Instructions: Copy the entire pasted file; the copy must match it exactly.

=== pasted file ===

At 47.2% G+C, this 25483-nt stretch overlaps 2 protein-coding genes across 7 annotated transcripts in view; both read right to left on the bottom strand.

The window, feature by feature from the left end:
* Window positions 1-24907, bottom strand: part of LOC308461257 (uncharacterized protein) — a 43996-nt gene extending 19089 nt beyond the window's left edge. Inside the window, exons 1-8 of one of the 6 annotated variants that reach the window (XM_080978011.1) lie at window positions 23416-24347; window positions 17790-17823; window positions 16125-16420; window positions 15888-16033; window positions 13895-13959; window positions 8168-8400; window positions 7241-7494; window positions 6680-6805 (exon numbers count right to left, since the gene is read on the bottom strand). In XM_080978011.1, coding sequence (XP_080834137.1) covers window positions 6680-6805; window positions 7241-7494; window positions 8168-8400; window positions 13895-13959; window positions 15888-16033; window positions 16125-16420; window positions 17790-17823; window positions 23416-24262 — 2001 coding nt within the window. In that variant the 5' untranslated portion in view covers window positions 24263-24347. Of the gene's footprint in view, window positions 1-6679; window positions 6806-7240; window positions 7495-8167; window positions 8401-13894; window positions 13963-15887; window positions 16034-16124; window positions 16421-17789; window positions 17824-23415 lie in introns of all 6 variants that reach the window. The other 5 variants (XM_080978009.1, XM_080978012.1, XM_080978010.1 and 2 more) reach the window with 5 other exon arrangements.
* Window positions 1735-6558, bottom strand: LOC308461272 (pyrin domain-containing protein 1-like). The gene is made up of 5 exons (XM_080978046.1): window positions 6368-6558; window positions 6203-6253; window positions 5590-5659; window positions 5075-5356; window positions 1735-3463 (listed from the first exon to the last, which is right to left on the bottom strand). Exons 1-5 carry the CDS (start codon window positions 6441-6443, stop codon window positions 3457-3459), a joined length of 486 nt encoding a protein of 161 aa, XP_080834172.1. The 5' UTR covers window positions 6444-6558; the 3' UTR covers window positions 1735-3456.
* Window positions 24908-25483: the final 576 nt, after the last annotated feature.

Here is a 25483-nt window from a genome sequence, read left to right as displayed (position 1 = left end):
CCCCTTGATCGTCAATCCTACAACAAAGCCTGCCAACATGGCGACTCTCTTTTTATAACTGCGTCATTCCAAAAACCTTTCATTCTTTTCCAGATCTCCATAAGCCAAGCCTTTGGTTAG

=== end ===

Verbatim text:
At 47.2% G+C, this 25483-nt stretch overlaps 2 protein-coding genes across 7 annotated transcripts in view; both read right to left on the bottom strand.

The window, feature by feature from the left end:
* Window positions 1-24907, bottom strand: part of LOC308461257 (uncharacterized protein) — a 43996-nt gene extending 19089 nt beyond the window's left edge. Inside the window, exons 1-8 of one of the 6 annotated variants that reach the window (XM_080978011.1) lie at window positions 23416-24347; window positions 17790-17823; window positions 16125-16420; window positions 15888-16033; window positions 13895-13959; window positions 8168-8400; window positions 7241-7494; window positions 6680-6805 (exon numbers count right to left, since the gene is read on the bottom strand). In XM_080978011.1, coding sequence (XP_080834137.1) covers window positions 6680-6805; window positions 7241-7494; window positions 8168-8400; window positions 13895-13959; window positions 15888-16033; window positions 16125-16420; window positions 17790-17823; window positions 23416-24262 — 2001 coding nt within the window. In that variant the 5' untranslated portion in view covers window positions 24263-24347. Of the gene's footprint in view, window positions 1-6679; window positions 6806-7240; window positions 7495-8167; window positions 8401-13894; window positions 13963-15887; window positions 16034-16124; window positions 16421-17789; window positions 17824-23415 lie in introns of all 6 variants that reach the window. The other 5 variants (XM_080978009.1, XM_080978012.1, XM_080978010.1 and 2 more) reach the window with 5 other exon arrangements.
* Window positions 1735-6558, bottom strand: LOC308461272 (pyrin domain-containing protein 1-like). The gene is made up of 5 exons (XM_080978046.1): window positions 6368-6558; window positions 6203-6253; window positions 5590-5659; window positions 5075-5356; window positions 1735-3463 (listed from the first exon to the last, which is right to left on the bottom strand). Exons 1-5 carry the CDS (start codon window positions 6441-6443, stop codon window positions 3457-3459), a joined length of 486 nt encoding a protein of 161 aa, XP_080834172.1. The 5' UTR covers window positions 6444-6558; the 3' UTR covers window positions 1735-3456.
* Window positions 24908-25483: the final 576 nt, after the last annotated feature.

Here is a 25483-nt window from a genome sequence, read left to right as displayed (position 1 = left end):
CCCCTTGATCGTCAATCCTACAACAAAGCCTGCCAACATGGCGACTCTCTTTTTATAACTGCGTCATTCCAAAAACCTTTCATTCTTTTCCAGATCTCCATAAGCCAAGCCTTTGGTTAG